CROWN POINT - On the far end of the Furnace Road in Crown Point lives a woman who paints, giving hope to those who struggle and have faced adversity.
Trish Buell has been painting since her diagnosis of scleroderma and paints from inspiration.
"I paint what I see in my head," said Buell.
Buell gravitates to the Native Americans where her walls show evidence with the many paintings hanging there. Wolves, cougars, horses, Native Americans, spirits and night sky paintings with the moon are often her choice for depicting a disappearing era.
"I am sometimes inspired to paint pictures through what I think is a deeper connection to the spirit world," said Buell.
Beginning her career 20 years ago, Buell has won ribbons at the Essex County Fair in Westport, the Stowe Art Show and has sold numerous paintings.
One painting which appears to be a round circle of bright white, yellow and pink against a midnight sky is what she saw in her near death experience.
"I had died when I became ill with the scleroderma and before they were able to revive me, I experienced what people call a near death experience, and this painting depicts what I saw," said Buell.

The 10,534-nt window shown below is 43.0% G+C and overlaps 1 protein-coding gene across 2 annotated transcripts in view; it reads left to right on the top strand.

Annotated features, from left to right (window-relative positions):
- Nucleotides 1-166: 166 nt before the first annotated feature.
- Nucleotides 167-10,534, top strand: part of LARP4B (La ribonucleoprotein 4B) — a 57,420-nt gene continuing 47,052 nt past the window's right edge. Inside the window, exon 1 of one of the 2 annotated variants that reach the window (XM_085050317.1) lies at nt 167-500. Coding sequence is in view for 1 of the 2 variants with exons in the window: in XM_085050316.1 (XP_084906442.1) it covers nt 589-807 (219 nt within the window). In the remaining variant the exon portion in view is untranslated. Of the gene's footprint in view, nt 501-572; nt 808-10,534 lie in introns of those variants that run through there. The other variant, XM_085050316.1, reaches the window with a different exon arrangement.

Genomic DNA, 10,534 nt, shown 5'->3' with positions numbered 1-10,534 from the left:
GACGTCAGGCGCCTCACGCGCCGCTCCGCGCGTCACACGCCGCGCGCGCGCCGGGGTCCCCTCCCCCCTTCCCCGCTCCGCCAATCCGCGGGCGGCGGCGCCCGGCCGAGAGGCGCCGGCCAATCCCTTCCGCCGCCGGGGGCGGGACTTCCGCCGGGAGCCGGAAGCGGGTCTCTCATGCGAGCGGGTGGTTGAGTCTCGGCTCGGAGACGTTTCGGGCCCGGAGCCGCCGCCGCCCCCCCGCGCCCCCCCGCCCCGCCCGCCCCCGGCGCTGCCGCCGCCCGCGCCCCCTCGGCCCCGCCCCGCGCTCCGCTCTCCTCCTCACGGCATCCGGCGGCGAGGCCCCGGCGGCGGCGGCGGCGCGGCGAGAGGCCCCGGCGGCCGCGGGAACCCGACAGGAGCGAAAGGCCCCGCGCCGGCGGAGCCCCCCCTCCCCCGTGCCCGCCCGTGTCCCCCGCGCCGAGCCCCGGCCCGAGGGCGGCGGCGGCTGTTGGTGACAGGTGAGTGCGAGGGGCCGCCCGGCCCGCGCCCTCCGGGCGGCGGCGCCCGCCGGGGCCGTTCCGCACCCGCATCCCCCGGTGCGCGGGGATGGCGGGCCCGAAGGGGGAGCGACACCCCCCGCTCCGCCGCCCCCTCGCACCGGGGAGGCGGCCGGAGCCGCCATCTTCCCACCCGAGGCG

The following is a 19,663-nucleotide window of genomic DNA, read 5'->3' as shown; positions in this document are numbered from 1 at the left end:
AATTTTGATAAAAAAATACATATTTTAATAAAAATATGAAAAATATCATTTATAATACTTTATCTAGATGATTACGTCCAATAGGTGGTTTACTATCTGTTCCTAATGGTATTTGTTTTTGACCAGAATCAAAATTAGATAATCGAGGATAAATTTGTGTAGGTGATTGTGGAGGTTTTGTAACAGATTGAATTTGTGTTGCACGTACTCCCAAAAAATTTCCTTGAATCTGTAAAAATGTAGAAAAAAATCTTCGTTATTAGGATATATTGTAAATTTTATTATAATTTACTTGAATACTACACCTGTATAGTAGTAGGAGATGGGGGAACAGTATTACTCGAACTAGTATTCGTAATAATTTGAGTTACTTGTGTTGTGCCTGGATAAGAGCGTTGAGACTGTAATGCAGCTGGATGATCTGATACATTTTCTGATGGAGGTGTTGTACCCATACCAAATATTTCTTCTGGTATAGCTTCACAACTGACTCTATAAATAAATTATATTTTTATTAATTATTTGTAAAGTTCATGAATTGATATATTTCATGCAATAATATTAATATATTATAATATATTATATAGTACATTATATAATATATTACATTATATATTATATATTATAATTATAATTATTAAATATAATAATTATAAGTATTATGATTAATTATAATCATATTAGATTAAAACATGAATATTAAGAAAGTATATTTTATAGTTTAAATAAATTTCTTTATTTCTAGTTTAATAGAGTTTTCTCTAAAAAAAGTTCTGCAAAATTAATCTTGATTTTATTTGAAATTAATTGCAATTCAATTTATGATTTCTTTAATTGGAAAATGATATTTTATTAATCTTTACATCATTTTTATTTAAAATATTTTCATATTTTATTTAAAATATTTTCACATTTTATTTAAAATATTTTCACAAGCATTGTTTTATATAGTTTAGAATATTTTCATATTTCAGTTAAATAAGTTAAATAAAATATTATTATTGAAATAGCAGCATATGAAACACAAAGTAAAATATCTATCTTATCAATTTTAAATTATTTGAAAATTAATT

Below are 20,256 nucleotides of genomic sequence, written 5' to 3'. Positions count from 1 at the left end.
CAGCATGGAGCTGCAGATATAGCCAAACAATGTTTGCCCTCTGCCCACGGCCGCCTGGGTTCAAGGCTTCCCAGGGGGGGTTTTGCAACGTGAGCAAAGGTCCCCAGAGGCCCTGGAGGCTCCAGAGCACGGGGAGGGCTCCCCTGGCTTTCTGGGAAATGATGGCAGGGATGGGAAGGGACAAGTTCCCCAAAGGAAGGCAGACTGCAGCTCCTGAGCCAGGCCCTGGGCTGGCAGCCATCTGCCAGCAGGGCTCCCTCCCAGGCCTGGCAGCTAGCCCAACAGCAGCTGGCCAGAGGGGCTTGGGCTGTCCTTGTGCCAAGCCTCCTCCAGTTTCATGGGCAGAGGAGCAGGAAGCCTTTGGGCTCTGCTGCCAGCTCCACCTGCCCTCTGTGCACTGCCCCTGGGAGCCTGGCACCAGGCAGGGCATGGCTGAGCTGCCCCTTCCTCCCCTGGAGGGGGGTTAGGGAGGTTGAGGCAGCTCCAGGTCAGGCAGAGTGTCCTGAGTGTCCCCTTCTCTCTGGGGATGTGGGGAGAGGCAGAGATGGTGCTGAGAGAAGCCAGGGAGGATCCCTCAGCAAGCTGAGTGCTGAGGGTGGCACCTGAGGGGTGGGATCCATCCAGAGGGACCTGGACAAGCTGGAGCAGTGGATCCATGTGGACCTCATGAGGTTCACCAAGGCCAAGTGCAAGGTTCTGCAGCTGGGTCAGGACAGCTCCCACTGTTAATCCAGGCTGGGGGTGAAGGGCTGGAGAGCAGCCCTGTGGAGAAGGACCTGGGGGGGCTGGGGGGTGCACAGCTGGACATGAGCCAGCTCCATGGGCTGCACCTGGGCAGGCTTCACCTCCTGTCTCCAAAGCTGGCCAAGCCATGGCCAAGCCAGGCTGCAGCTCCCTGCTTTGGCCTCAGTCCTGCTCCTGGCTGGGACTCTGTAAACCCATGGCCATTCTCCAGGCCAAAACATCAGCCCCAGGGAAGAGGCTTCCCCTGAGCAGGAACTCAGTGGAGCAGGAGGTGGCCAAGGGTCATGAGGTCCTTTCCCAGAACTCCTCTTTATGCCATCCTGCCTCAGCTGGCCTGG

In 1979 Buell was working and began to feel tired and achy while waitressing. Afraid to go to a doctor because of a dream, she finally went for blood tests which soon revealed her condition of scleroderma.
Scleroderma is a chronic auto-immune disease that is characterized by fibrosis (or hardening), vascular alterations, and auto-antibodies. There are no treatments for the disease and it can often be fatal when it attacks the organs of the body.
With her hands starting to cripple, Buell's health also began to fail and she was hospitalized. Her future was grim and her doctor gave her two years to live. Her kidneys had shut down and she was placed on dialysis.
"I was in a coma for a week and when I woke up, I remembered a dream I had and I was determined I would recover from this debilitating disease," stated Buell.
Buell's connection to the spiritual world seemed to carry her forward and with her theory that out of everything bad comes something good, she put herself to the test to survive and find a cause to keep her going.
Buell found her therapy in painting. Through her connection to the spiritual world, she made the Native Americans the focus of her art.
With her hands crippled, Buell has found a way to hold the brush and project her thoughts on canvas in bright colors and nighttime visions.
"I want people to have hope and know that for every tragedy, sentence and prognosis, they can live what time they have giving to others, taking their minds off themselves," said Buell.
Buell believes her painting has been a way of expressing herself while giving hope not just to herself, but to others.
"I am thankful for my life events. If things had been different I wouldn't be with my soul mate (husband) Dick," said Buell.
Buell continues to paint and add to her collection. She sells some paintings and enjoys her life under the shadow of Owl Pate Mountain.